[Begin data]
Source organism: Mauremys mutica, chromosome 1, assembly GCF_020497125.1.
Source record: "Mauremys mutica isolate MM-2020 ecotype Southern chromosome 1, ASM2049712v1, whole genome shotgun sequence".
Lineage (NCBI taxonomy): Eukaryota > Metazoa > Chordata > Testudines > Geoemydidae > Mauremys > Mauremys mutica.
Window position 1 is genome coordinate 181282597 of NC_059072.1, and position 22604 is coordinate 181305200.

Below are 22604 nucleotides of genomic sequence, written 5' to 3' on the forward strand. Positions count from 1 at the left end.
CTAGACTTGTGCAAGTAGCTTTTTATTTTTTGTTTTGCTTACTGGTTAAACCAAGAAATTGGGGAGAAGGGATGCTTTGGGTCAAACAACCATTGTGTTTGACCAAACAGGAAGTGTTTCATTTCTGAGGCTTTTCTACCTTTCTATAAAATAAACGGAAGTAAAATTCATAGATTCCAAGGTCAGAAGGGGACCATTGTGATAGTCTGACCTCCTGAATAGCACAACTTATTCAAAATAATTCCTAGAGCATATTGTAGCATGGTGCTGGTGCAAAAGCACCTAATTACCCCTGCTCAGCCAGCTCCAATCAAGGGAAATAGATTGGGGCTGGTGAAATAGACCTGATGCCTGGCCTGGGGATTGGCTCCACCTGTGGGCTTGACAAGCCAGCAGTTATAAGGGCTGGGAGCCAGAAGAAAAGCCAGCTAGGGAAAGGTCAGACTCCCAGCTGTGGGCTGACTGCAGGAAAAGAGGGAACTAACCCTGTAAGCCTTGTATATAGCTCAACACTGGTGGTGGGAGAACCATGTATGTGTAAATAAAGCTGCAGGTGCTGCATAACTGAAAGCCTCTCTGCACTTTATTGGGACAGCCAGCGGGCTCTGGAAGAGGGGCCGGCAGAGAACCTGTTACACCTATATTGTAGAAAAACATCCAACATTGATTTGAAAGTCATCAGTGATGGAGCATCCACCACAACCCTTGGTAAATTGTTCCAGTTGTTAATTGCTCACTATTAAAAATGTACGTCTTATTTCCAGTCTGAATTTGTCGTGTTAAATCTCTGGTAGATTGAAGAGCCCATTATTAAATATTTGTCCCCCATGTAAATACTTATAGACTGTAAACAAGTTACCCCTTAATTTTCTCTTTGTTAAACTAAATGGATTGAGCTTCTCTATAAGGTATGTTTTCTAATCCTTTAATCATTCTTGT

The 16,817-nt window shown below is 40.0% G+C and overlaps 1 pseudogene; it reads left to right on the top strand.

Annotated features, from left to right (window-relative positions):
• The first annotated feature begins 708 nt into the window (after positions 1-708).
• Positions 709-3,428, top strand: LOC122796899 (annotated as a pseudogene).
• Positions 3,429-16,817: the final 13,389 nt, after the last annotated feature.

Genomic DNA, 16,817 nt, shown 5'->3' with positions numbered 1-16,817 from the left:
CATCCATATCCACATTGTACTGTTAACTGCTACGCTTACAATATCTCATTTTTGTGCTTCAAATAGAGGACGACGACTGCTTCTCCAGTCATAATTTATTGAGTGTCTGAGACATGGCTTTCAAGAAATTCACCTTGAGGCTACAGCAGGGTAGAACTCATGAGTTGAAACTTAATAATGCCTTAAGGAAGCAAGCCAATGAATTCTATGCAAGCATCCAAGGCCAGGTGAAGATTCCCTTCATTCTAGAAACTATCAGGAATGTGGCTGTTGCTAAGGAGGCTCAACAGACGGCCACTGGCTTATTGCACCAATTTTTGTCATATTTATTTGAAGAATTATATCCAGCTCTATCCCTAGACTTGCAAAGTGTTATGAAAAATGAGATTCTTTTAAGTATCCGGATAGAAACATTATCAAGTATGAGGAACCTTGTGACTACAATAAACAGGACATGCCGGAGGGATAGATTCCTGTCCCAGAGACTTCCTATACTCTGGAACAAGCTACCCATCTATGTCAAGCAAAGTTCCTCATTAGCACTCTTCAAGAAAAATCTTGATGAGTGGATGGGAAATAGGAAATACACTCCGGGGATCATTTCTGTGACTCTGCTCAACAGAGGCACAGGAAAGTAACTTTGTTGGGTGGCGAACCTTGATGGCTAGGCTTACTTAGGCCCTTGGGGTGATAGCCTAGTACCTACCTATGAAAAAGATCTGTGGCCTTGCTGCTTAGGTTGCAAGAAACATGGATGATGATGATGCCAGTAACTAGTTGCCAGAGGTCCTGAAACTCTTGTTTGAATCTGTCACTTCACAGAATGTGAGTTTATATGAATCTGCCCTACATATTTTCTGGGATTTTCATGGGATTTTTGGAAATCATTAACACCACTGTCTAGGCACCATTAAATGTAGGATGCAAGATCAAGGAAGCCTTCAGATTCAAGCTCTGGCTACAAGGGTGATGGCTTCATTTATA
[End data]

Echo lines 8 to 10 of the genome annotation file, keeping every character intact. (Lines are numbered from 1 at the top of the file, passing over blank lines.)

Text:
Annotated features, from left to right (window-relative positions):
• The first annotated feature begins 708 nt into the window (after positions 1-708).
• Positions 709-3,428, top strand: LOC122796899 (annotated as a pseudogene).